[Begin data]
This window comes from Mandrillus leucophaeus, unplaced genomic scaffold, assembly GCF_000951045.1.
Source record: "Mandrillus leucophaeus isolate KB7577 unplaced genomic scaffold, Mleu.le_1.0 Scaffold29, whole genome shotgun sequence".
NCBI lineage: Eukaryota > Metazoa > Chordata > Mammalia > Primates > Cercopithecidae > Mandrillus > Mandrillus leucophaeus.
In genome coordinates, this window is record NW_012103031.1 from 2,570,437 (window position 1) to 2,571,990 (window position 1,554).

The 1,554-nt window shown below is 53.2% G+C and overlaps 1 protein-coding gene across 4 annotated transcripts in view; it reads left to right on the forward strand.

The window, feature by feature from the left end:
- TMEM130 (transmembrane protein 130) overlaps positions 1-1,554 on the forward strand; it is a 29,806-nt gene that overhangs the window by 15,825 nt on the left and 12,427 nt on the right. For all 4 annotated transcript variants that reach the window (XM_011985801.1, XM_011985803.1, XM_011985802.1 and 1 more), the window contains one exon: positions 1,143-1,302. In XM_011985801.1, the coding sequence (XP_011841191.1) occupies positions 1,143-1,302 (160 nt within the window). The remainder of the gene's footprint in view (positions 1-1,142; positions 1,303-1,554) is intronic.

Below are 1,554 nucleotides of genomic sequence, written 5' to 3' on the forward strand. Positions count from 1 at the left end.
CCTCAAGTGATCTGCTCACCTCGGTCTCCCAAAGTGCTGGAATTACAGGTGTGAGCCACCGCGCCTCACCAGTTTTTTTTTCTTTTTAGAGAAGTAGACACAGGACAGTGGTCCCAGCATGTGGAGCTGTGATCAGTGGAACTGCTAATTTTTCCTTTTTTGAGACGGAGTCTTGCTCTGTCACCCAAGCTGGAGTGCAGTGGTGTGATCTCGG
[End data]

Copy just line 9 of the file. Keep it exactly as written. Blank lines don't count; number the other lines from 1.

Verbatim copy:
CCTCAAGTGATCTGCTCACCTCGGTCTCCCAAAGTGCTGGAATTACAGGTGTGAGCCACCGCGCCTCACCAGTTTTTTTTTCTTTTTAGAGAAGTAGACACAGGACAGTGGTCCCAGCATGTGGAGCTGTGATCAGTGGAACTGCTAATTTTTCCTTTTTTGAGACGGAGTCTTGCTCTGTCACCCAAGCTGGAGTGCAGTGGTGTGATCTCGG